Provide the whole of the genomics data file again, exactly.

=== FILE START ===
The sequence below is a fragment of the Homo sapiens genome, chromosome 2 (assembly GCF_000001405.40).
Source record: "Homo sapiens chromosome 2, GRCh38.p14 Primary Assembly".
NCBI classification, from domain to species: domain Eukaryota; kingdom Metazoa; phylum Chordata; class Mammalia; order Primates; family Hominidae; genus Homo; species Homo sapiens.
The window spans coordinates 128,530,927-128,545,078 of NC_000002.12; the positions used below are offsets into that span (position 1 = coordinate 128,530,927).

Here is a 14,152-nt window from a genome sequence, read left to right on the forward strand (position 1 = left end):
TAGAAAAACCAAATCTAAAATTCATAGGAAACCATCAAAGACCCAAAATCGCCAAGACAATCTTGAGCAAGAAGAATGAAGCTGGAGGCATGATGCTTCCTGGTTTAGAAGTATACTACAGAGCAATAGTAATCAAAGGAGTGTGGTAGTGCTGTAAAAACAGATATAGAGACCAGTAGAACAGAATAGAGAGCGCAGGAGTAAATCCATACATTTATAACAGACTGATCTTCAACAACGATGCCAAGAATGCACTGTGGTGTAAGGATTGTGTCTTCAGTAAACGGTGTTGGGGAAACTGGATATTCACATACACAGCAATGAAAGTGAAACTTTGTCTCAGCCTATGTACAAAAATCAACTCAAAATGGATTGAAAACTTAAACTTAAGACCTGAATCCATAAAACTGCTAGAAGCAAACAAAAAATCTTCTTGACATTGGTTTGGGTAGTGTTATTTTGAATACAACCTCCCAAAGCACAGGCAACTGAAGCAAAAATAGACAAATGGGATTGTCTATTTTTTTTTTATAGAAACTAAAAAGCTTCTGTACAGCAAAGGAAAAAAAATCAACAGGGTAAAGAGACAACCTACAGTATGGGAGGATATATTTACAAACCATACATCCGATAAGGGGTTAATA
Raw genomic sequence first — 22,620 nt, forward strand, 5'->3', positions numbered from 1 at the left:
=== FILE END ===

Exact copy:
The sequence below is a fragment of the Homo sapiens genome, chromosome 2 (assembly GCF_000001405.40).
Source record: "Homo sapiens chromosome 2, GRCh38.p14 Primary Assembly".
NCBI classification, from domain to species: domain Eukaryota; kingdom Metazoa; phylum Chordata; class Mammalia; order Primates; family Hominidae; genus Homo; species Homo sapiens.
The window spans coordinates 128,530,927-128,545,078 of NC_000002.12; the positions used below are offsets into that span (position 1 = coordinate 128,530,927).

Here is a 14,152-nt window from a genome sequence, read left to right on the forward strand (position 1 = left end):
TAGAAAAACCAAATCTAAAATTCATAGGAAACCATCAAAGACCCAAAATCGCCAAGACAATCTTGAGCAAGAAGAATGAAGCTGGAGGCATGATGCTTCCTGGTTTAGAAGTATACTACAGAGCAATAGTAATCAAAGGAGTGTGGTAGTGCTGTAAAAACAGATATAGAGACCAGTAGAACAGAATAGAGAGCGCAGGAGTAAATCCATACATTTATAACAGACTGATCTTCAACAACGATGCCAAGAATGCACTGTGGTGTAAGGATTGTGTCTTCAGTAAACGGTGTTGGGGAAACTGGATATTCACATACACAGCAATGAAAGTGAAACTTTGTCTCAGCCTATGTACAAAAATCAACTCAAAATGGATTGAAAACTTAAACTTAAGACCTGAATCCATAAAACTGCTAGAAGCAAACAAAAAATCTTCTTGACATTGGTTTGGGTAGTGTTATTTTGAATACAACCTCCCAAAGCACAGGCAACTGAAGCAAAAATAGACAAATGGGATTGTCTATTTTTTTTTTATAGAAACTAAAAAGCTTCTGTACAGCAAAGGAAAAAAAATCAACAGGGTAAAGAGACAACCTACAGTATGGGAGGATATATTTACAAACCATACATCCGATAAGGGGTTAATA
Raw genomic sequence first — 22,620 nt, forward strand, 5'->3', positions numbered from 1 at the left: